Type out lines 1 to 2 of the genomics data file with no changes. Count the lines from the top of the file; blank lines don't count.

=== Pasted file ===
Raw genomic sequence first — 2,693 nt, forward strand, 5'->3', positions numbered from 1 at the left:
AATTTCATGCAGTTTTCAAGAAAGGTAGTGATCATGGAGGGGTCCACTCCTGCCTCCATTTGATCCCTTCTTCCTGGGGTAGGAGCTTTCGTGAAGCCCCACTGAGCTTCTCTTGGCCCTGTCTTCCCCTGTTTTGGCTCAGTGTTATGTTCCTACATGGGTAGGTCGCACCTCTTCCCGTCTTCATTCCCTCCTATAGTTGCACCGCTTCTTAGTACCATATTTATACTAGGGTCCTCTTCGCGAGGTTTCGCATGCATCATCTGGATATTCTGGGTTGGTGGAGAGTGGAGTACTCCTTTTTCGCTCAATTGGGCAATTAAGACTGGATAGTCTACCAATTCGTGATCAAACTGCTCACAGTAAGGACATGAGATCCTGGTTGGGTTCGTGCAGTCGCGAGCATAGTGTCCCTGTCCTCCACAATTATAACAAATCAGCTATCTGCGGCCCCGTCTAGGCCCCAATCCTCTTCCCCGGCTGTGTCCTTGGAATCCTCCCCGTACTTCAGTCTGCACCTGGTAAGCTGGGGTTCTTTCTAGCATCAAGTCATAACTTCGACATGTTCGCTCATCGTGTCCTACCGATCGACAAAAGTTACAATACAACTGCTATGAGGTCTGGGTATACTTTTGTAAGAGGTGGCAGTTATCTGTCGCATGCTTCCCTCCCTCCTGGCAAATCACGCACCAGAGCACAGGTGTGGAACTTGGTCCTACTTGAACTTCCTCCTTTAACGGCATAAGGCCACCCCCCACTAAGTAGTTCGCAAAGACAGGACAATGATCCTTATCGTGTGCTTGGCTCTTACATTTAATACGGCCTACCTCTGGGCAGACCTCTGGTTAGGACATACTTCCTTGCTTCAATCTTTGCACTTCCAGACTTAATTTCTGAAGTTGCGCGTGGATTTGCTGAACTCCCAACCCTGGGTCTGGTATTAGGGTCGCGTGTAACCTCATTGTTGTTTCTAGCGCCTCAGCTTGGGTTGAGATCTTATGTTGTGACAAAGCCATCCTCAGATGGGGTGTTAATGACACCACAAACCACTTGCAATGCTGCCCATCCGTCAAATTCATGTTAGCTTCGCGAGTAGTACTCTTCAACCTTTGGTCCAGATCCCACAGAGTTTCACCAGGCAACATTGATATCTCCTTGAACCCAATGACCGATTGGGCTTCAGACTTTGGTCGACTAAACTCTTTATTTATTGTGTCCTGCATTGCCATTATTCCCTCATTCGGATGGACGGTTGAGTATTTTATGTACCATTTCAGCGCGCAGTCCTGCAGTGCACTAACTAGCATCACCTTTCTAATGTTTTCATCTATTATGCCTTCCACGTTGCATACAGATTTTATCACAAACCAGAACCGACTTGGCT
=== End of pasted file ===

Raw genomic sequence first — 2,693 nt, forward strand, 5'->3', positions numbered from 1 at the left:
AATTTCATGCAGTTTTCAAGAAAGGTAGTGATCATGGAGGGGTCCACTCCTGCCTCCATTTGATCCCTTCTTCCTGGGGTAGGAGCTTTCGTGAAGCCCCACTGAGCTTCTCTTGGCCCTGTCTTCCCCTGTTTTGGCTCAGTGTTATGTTCCTACATGGGTAGGTCGCACCTCTTCCCGTCTTCATTCCCTCCTATAGTTGCACCGCTTCTTAGTACCATATTTATACTAGGGTCCTCTTCGCGAGGTTTCGCATGCATCATCTGGATATTCTGGGTTGGTGGAGAGTGGAGTACTCCTTTTTCGCTCAATTGGGCAATTAAGACTGGATAGTCTACCAATTCGTGATCAAACTGCTCACAGTAAGGACATGAGATCCTGGTTGGGTTCGTGCAGTCGCGAGCATAGTGTCCCTGTCCTCCACAATTATAACAAATCAGCTATCTGCGGCCCCGTCTAGGCCCCAATCCTCTTCCCCGGCTGTGTCCTTGGAATCCTCCCCGTACTTCAGTCTGCACCTGGTAAGCTGGGGTTCTTTCTAGCATCAAGTCATAACTTCGACATGTTCGCTCATCGTGTCCTACCGATCGACAAAAGTTACAATACAACTGCTATGAGGTCTGGGTATACTTTTGTAAGAGGTGGCAGTTATCTGTCGCATGCTTCCCTCCCTCCTGGCAAATCACGCACCAGAGCACAGGTGTGGAACTTGGTCCTACTTGAACTTCCTCCTTTAACGGCATAAGGCCACCCCCCACTAAGTAGTTCGCAAAGACAGGACAATGATCCTTATCGTGTGCTTGGCTCTTACATTTAATACGGCCTACCTCTGGGCAGACCTCTGGTTAGGACATACTTCCTTGCTTCAATCTTTGCACTTCCAGACTTAATTTCTGAAGTTGCGCGTGGATTTGCTGAACTCCCAACCCTGGGTCTGGTATTAGGGTCGCGTGTAACCTCATTGTTGTTTCTAGCGCCTCAGCTTGGGTTGAGATCTTATGTTGTGACAAAGCCATCCTCAGATGGGGTGTTAATGACACCACAAACCACTTGCAATGCTGCCCATCCGTCAAATTCATGTTAGCTTCGCGAGTAGTACTCTTCAACCTTTGGTCCAGATCCCACAGAGTTTCACCAGGCAACATTGATATCTCCTTGAACCCAATGACCGATTGGGCTTCAGACTTTGGTCGACTAAACTCTTTATTTATTGTGTCCTGCATTGCCATTATTCCCTCATTCGGATGGACGGTTGAGTATTTTATGTACCATTTCAGCGCGCAGTCCTGCAGTGCACTAACTAGCATCACCTTTCTAATGTTTTCATCTATTATGCCTTCCACGTTGCATACAGATTTTATCACAAACCAGAACCGACTTGGCT